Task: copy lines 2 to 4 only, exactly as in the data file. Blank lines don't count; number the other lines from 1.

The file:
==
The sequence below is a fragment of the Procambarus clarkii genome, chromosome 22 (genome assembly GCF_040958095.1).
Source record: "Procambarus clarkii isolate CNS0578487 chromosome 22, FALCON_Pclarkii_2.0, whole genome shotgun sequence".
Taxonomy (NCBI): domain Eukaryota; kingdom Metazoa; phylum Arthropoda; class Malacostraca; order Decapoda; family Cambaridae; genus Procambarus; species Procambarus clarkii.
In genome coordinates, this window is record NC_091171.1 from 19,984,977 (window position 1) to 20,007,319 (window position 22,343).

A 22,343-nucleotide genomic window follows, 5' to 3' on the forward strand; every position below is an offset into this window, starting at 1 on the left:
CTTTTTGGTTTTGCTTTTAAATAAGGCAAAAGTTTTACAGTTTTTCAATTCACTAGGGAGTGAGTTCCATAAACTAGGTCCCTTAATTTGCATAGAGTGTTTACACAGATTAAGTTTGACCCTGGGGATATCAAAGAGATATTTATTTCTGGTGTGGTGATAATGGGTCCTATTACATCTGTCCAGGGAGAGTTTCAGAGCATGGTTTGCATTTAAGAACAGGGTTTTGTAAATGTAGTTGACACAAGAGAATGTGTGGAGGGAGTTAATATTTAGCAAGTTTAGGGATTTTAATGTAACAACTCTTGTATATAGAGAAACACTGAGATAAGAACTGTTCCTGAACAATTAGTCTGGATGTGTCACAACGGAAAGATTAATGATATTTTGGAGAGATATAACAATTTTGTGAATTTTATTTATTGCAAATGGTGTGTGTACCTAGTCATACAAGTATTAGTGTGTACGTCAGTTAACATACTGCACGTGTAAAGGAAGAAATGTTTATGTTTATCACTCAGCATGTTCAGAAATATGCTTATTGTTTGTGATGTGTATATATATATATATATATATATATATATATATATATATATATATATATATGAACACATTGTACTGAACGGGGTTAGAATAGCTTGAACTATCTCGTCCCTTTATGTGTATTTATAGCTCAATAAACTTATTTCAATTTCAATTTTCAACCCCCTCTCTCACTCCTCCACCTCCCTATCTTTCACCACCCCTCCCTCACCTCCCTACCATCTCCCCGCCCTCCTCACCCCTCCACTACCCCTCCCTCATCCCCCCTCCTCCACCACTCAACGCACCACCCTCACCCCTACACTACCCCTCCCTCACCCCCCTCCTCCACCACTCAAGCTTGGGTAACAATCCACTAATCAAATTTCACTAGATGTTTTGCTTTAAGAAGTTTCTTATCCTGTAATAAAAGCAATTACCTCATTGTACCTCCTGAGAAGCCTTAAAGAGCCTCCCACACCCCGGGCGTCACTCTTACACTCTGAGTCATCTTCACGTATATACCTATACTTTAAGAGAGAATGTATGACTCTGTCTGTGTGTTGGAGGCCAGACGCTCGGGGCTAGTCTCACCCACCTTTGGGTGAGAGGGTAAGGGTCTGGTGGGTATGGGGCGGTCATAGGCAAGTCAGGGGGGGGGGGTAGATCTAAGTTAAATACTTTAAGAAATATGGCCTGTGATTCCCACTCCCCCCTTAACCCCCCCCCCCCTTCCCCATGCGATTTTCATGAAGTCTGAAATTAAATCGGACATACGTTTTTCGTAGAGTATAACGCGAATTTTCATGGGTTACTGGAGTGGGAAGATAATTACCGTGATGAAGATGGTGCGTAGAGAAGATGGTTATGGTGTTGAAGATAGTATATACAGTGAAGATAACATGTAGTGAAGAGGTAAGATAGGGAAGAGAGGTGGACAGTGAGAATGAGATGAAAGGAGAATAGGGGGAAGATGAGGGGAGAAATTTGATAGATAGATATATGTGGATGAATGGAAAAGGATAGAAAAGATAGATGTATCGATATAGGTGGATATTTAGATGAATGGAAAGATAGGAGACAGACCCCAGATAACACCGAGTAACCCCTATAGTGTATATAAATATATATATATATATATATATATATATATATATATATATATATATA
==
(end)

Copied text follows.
Source record: "Procambarus clarkii isolate CNS0578487 chromosome 22, FALCON_Pclarkii_2.0, whole genome shotgun sequence".
Taxonomy (NCBI): domain Eukaryota; kingdom Metazoa; phylum Arthropoda; class Malacostraca; order Decapoda; family Cambaridae; genus Procambarus; species Procambarus clarkii.
In genome coordinates, this window is record NC_091171.1 from 19,984,977 (window position 1) to 20,007,319 (window position 22,343).